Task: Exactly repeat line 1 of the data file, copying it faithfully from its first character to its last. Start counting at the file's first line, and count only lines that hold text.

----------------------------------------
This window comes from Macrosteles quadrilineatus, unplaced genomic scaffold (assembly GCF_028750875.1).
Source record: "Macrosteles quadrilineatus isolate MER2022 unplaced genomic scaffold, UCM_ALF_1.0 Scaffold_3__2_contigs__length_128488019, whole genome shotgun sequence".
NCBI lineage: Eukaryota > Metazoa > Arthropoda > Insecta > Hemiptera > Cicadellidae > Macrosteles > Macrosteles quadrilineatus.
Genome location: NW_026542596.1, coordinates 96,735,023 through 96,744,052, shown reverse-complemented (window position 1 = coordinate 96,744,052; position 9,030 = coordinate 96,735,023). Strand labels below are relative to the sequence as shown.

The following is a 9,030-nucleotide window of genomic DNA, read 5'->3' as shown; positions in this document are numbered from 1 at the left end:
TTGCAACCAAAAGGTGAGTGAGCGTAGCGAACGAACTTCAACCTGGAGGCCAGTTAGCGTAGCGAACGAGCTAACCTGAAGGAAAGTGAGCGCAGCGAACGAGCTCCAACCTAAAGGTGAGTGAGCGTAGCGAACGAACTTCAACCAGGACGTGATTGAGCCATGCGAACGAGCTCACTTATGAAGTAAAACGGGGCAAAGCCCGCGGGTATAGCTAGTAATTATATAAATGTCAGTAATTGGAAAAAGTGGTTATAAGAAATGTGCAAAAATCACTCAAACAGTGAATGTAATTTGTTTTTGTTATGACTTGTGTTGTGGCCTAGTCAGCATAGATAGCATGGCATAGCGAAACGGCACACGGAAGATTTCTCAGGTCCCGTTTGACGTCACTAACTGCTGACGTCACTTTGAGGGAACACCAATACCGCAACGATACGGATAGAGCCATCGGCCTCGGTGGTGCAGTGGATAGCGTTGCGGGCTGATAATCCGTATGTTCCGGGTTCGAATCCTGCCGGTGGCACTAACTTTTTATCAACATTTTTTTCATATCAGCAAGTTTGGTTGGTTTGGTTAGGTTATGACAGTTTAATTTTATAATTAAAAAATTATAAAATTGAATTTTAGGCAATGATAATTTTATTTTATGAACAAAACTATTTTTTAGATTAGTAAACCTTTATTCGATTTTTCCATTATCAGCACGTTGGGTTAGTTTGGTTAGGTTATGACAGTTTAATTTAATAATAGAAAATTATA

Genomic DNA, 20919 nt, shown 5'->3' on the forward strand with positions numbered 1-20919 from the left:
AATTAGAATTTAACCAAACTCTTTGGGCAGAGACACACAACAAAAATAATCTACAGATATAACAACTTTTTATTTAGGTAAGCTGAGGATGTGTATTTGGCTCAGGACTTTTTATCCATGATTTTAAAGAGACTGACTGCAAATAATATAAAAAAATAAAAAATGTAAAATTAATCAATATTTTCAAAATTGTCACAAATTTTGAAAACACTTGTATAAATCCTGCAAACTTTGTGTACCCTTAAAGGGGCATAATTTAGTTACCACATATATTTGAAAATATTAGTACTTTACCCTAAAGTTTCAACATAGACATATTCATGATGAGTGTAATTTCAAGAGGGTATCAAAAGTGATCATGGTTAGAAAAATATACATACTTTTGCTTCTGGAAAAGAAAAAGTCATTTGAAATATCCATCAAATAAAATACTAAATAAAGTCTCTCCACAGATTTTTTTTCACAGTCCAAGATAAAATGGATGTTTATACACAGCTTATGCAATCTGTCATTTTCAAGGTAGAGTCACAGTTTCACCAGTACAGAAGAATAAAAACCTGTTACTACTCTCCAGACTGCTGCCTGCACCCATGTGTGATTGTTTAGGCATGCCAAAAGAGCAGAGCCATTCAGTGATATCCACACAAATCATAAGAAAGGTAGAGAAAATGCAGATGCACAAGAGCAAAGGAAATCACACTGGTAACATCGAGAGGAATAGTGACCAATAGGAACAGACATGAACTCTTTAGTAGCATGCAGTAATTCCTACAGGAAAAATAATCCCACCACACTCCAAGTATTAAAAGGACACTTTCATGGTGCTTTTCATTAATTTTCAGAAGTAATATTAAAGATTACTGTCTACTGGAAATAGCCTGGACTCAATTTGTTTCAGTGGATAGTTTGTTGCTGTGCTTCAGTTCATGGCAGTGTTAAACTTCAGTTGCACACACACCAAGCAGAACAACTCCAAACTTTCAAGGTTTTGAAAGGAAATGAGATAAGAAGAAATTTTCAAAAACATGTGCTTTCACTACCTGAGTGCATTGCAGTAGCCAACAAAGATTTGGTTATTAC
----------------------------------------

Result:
This window comes from Macrosteles quadrilineatus, unplaced genomic scaffold (assembly GCF_028750875.1).